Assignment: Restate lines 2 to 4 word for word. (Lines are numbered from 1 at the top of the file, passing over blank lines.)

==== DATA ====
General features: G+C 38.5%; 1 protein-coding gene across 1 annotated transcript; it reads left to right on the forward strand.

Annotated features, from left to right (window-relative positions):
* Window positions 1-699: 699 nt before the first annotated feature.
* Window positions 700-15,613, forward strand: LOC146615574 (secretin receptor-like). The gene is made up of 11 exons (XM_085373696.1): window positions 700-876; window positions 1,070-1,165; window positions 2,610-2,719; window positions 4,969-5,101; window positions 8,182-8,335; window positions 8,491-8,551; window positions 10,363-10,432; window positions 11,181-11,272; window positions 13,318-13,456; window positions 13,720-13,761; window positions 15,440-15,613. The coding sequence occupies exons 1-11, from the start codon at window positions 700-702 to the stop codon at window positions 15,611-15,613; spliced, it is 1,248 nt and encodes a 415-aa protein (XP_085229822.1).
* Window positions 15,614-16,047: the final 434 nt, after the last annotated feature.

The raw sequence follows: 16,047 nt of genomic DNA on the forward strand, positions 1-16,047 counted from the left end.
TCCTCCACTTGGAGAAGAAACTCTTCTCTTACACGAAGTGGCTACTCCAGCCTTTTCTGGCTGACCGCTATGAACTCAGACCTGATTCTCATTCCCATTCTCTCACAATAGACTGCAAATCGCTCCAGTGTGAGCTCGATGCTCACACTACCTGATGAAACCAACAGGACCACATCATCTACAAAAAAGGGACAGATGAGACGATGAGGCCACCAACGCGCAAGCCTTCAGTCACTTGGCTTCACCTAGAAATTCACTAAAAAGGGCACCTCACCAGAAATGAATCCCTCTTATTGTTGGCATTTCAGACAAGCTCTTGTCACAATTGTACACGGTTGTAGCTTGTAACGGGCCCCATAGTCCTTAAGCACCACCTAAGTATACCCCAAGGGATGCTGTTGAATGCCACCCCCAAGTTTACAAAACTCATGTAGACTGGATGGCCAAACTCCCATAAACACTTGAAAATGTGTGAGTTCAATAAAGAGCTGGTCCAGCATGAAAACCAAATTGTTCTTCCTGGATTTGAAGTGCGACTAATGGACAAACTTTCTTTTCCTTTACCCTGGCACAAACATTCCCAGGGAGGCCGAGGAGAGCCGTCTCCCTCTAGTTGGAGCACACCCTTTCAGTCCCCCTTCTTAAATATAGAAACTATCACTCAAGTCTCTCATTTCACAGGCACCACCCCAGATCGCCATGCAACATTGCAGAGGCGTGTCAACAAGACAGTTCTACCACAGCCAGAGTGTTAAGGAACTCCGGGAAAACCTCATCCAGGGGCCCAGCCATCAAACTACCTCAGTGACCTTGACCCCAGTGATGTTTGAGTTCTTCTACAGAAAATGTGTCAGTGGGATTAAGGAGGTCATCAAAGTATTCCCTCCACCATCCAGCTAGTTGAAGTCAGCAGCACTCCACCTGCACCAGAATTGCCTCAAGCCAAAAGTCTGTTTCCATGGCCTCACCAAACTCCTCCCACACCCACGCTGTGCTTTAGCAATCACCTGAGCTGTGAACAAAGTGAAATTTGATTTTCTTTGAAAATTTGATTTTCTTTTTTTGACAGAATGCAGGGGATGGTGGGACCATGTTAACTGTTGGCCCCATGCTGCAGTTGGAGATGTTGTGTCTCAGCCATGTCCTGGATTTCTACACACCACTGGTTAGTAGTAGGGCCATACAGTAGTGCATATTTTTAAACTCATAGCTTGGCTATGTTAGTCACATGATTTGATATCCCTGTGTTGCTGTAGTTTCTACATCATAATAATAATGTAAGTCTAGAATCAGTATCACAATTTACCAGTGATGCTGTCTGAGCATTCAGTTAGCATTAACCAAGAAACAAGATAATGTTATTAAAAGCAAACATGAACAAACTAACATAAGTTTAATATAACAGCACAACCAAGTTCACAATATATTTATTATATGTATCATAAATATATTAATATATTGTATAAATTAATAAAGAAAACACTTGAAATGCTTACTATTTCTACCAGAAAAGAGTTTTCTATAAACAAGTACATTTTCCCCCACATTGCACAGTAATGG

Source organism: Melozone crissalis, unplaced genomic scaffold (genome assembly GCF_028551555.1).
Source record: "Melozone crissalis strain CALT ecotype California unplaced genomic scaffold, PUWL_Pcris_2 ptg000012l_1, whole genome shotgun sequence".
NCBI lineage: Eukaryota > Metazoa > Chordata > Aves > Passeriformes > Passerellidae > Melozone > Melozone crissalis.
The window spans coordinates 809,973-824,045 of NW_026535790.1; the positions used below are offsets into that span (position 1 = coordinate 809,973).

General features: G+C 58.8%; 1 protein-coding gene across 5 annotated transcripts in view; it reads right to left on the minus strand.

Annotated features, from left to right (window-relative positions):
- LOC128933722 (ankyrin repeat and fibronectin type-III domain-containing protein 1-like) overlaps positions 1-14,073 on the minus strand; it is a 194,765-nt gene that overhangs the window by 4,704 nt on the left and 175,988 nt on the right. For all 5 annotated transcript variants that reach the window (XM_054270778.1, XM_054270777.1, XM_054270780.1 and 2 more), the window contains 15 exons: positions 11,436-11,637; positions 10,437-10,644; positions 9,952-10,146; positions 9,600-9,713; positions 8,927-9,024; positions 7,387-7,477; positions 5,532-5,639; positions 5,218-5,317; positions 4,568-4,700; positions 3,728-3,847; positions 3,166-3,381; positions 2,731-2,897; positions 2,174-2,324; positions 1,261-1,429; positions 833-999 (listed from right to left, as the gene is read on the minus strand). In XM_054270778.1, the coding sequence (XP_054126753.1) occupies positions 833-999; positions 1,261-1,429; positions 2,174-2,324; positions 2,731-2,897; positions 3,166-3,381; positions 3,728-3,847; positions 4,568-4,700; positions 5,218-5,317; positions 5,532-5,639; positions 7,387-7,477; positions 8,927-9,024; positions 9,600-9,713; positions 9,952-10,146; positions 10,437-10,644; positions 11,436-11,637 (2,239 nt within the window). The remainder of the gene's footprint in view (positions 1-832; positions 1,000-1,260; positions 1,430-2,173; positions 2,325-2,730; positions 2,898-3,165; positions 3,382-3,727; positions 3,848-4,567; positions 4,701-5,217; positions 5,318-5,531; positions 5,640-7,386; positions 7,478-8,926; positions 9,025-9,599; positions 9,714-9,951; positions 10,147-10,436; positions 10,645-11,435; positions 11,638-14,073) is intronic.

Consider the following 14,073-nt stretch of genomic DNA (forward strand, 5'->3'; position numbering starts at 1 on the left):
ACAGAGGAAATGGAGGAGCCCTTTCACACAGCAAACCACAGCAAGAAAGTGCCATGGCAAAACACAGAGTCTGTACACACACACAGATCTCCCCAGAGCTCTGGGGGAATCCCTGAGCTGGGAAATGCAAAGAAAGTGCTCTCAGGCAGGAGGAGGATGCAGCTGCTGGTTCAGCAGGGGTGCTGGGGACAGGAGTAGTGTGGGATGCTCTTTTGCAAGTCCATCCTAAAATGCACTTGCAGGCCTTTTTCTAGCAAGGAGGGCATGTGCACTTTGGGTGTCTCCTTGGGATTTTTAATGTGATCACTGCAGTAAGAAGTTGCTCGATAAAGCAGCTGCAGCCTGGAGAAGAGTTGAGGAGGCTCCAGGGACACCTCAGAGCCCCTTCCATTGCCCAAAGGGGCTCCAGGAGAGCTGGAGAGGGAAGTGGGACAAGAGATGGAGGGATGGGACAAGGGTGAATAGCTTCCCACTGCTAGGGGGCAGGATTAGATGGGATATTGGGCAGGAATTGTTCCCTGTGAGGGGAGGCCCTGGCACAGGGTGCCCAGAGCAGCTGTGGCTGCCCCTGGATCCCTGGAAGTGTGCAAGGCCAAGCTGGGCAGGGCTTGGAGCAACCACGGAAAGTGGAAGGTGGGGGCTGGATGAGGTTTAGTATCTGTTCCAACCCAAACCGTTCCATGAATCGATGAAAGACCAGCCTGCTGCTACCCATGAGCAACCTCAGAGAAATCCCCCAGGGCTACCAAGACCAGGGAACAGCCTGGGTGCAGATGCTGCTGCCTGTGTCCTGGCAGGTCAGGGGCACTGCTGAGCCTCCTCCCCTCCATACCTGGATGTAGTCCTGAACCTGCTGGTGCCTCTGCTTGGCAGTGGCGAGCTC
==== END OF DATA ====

Annotated features, from left to right (window-relative positions):
* Window positions 1-699: 699 nt before the first annotated feature.
* Window positions 700-15,613, forward strand: LOC146615574 (secretin receptor-like). The gene is made up of 11 exons (XM_085373696.1): window positions 700-876; window positions 1,070-1,165; window positions 2,610-2,719; window positions 4,969-5,101; window positions 8,182-8,335; window positions 8,491-8,551; window positions 10,363-10,432; window positions 11,181-11,272; window positions 13,318-13,456; window positions 13,720-13,761; window positions 15,440-15,613. The coding sequence occupies exons 1-11, from the start codon at window positions 700-702 to the stop codon at window positions 15,611-15,613; spliced, it is 1,248 nt and encodes a 415-aa protein (XP_085229822.1).